In 1950, Cousins had his first solo exhibition in Paris at Galerie Huit, an artist-run cooperative associated with, in addition to Tajiri, Sam Francis, Sidney Geist, Al Held, Paul Jenkins, Jonah Kinigstein, Joan Mitchell, Jules Olitski and Haywood “Bill” Rivers, among others. Throughout the 1950s, Cousins subsequently participated in numerous prestigious exhibitions, including the annual presentations of the Salon de la Jeune Sculpture and the Salon des Réalités Nouvelles. He became acquainted with Karel Appel, César, Sonia Delaunay and Michel Seuphor, who also wrote about Cousins’ work. From 1960 until 1967, Cousins was represented by Galerie Karl Flinker while continuing to exhibit with Galerie Creuze alongside Antoni Tàpies, Oscar Chelimsky and other members of the École de Paris, underscoring his important contributions to the evolution of abstraction in postwar Paris.

Throughout the 1950s and 60s, Cousins continued to develop his Plaiton sculptures—evoking the natural world as well as architecture—while beginning to experiment with a return to abstract figurations of the human form. These sculptures were imbued with political and social commentary, embodying personal and cultural specificity as well as a universality of the human condition. Several sculptures, with such titles as Political Prisoner (1954) and Slave (1963), directly reference the civil rights movement in the United States that Cousins experienced and reacted to from abroad. Working in solid, Cubist-style forms that in turn referenced a Futurist-style sense of movement, these works evolved, later on in the 1970s, into his Human Comedy series, linear, puppet-like sculptures that pondered philosophical and existential questions. Cousins explained that these figures came out of the “belief [that] everything we undertake is affected, even manipulated, by forces outside our own control.”[5]

Cousins moved to Brussels, Belgium in 1967, where he worked for the remainder of his life. There, Cousins was the subject of a number of gallery exhibitions and he was represented by Galerie Carrefour. In 1976, the Cultural Center of Woluwe-Saint-Pierre, outside Brussels, organized a retrospective exhibition of his work. Throughout his career, he was celebrated in Europe, completing numerous public commissions and exhibiting actively in Belgium, France and Germany. However, it was not until four years after his death—in 1992—that his artwork was shown in his native country, when The Studio Museum in Harlem mounted its 1996 traveling exhibition, Explorations in the City of Light: African-American Artists in Paris, 1945-65.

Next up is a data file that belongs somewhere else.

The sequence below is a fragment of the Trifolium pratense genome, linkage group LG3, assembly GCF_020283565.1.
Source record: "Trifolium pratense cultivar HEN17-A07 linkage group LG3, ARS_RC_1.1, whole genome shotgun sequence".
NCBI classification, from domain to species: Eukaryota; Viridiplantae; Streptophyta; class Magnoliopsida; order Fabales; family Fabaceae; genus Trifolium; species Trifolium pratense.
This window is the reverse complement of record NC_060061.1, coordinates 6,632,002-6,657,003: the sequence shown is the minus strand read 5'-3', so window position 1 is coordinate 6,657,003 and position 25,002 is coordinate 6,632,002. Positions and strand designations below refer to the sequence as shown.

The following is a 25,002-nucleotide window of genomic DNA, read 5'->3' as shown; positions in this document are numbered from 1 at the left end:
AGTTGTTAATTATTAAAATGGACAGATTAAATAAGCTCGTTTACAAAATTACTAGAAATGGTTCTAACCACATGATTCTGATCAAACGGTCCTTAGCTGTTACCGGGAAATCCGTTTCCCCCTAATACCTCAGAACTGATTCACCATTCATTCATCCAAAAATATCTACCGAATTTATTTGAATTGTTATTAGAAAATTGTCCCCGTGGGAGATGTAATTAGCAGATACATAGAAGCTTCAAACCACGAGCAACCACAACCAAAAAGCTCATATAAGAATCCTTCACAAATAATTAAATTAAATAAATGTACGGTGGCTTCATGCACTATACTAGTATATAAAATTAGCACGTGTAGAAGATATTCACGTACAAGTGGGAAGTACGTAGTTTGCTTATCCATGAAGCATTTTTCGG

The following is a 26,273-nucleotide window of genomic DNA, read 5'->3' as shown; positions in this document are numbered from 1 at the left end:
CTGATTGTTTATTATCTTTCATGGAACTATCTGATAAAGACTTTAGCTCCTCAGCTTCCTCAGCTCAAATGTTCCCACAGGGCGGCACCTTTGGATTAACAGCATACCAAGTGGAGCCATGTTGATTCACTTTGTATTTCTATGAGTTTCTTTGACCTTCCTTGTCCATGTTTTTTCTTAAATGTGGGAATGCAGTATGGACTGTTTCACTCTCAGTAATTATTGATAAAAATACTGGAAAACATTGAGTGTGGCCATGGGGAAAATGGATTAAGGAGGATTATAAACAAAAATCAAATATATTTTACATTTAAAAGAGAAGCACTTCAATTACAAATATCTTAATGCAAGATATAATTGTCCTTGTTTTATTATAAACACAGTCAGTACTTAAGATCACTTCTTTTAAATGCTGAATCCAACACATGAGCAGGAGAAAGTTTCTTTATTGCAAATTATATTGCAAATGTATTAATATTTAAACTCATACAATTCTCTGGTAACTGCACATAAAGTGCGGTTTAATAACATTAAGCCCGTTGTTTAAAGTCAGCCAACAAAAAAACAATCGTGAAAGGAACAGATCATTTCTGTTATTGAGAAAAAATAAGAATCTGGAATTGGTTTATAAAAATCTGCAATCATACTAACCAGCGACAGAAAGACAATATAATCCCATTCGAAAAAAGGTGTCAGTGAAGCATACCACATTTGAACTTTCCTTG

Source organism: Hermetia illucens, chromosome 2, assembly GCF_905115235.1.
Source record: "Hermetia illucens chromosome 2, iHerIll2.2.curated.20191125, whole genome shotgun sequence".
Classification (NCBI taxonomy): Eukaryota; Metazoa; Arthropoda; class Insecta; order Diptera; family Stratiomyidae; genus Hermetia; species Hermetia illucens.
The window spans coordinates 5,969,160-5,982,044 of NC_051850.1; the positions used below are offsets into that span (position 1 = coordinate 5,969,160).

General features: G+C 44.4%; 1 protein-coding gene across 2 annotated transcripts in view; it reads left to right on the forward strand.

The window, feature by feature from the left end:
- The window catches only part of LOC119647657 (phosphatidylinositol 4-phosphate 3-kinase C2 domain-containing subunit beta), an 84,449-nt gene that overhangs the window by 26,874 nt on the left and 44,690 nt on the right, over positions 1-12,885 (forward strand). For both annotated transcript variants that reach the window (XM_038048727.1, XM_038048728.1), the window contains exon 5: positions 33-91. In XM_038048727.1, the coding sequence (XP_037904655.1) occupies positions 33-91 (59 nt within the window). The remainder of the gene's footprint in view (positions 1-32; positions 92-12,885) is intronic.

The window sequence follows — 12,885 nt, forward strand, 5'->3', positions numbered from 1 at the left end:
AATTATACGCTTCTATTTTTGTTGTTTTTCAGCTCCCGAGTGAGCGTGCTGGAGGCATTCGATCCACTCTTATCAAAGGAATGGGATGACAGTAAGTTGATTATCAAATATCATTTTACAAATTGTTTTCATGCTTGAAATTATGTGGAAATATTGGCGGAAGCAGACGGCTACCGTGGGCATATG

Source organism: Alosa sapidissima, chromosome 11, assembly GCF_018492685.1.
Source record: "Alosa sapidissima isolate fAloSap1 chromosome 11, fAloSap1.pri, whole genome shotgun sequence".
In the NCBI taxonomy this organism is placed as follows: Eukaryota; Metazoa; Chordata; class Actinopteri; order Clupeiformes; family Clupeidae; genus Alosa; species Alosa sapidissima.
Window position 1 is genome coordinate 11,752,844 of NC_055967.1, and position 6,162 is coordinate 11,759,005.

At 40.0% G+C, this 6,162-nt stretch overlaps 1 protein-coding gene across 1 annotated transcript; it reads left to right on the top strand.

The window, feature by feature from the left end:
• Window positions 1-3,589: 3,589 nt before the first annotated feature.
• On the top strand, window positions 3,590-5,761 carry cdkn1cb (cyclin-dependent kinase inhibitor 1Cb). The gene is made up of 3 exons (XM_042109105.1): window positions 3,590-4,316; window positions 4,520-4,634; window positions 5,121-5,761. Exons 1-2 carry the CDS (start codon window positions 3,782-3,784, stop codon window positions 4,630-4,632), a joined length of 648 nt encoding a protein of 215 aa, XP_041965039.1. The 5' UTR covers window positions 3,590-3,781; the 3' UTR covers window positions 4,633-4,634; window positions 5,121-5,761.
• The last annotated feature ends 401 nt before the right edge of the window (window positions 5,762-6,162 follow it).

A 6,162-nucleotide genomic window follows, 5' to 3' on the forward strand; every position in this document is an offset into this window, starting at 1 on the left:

Michael Rosenfeld Gallery’s representation of the Estate of Harold Cousins culminates a commitment and dedication to the work and legacy of Harold Cousins that spans more than two decades. In 1999, the gallery mounted a solo exhibition of the artist’s work: Harold Cousins, The 1950s: Welded Sculpture. The gallery has also included his work in several group exhibitions, including the celebrated series African American Art: 20th Century Masterworks (1998, 1999, 2000); Linear Impulse (1999); Decoding Myth: African American Abstraction, 1945-1970 (2007); African American Art: 200 Years (2008); Abstract Expressionism: Further Evidence (Part Two: Sculpture) (2009); Abstract Expressionism: Reloading the Canon (2011); Beyond the Spectrum: Abstraction in African American Art, 1950-1975 (2014); and METAL: American Sculpture, 1945-1970 (2016).

In the past twenty years, Cousins work has been shown in such group exhibitions as Welded Sculpture of the Twentieth Century, Neuberger Museum of Art, State University of New York, Purchase, NY (2000); Western Neolithic Idols: Symbols of Fertility and Life, Loyola University Museum of Art, Loyola University, Chicago, IL (2009); and Artists in Exile: Expressions of Loss and Hope at Yale University Art Gallery, Yale University, New Haven, CT (2017). In 2019, he was included in Michael Rosenfeld Gallery’s Globalism Pops BACK Into View: The Rise of Abstract Expressionism. Cousins is currently featured in Riffs and Relations: African American Artists and the European Modernist Tradition at The Phillips Collection, Washington, DC.

The work of Harold Cousins is represented in numerous international museum collections including KBR - Royal Library of Belgium (Brussels); Howard University Gallery of Art, Howard University (Washington, DC); Lehmbruck Museum (Duisburg, Germany); The Metropolitan Museum of Art (New York, NY); Middelheim Museum (Antwerp, Belgium); Royal Museums of Fine Arts of Belgium (Brussels); Sidney and Lois Eskenazi Museum of Art, Indiana University (Bloomington); and Yale University Art Gallery, Yale University (New Haven, CT).

Michael Rosenfeld Gallery LLC is the exclusive representative of the Estate of Harold Cousins.


[1] Harold Cousins, “‘Plaiton’ Sculpture: Its Origin and Developments,” Leonardo vol. 4, no. 4, Fall 1971, 353.

[2] Ibid, 351.

[3] Ibid, 352.

[4] Ibid.

[5] Cousins, quoted in Rona Dobson, “La comédie humaine d’Harold Cousins,” Harold Cousins: La Comédie Humaine (Brussels: Galerie Rencontre, c.1977), n.p.



Bibliotheque Royale, Brussels, Belgium

Birmingham Museum of Art, Birmingham, AL

Centre National d’Art Contemporain, Paris, France

Cogi France, Paris, France

Etat Belge, Nederland Culture, Belgium

Howard University, Washington, DC

Wilhelm Lehmbruck Museum, Duisburg, Germany

Maison de la Culture, Wolusé-st-Pierre, Belgium

The Metropolitan Museum of Art, New York, NY

Middleheim Museum, Brussels, Belgium

Middleheim Museum, Antwerp, Belgium

Modern Art Museum, Brussels, Belgium

Modern Museum of Art, Kassel, Germany

Musée d’Art Moderne, Paris, France

Musée départemental de l'Oise, Beauvais, France

Musée de St. Etienne, Paris, France

Musée Internation, Germany

Museum Haus Lange, Germany

Sidney and Lois Eskenazi Museum of Art at Indiana University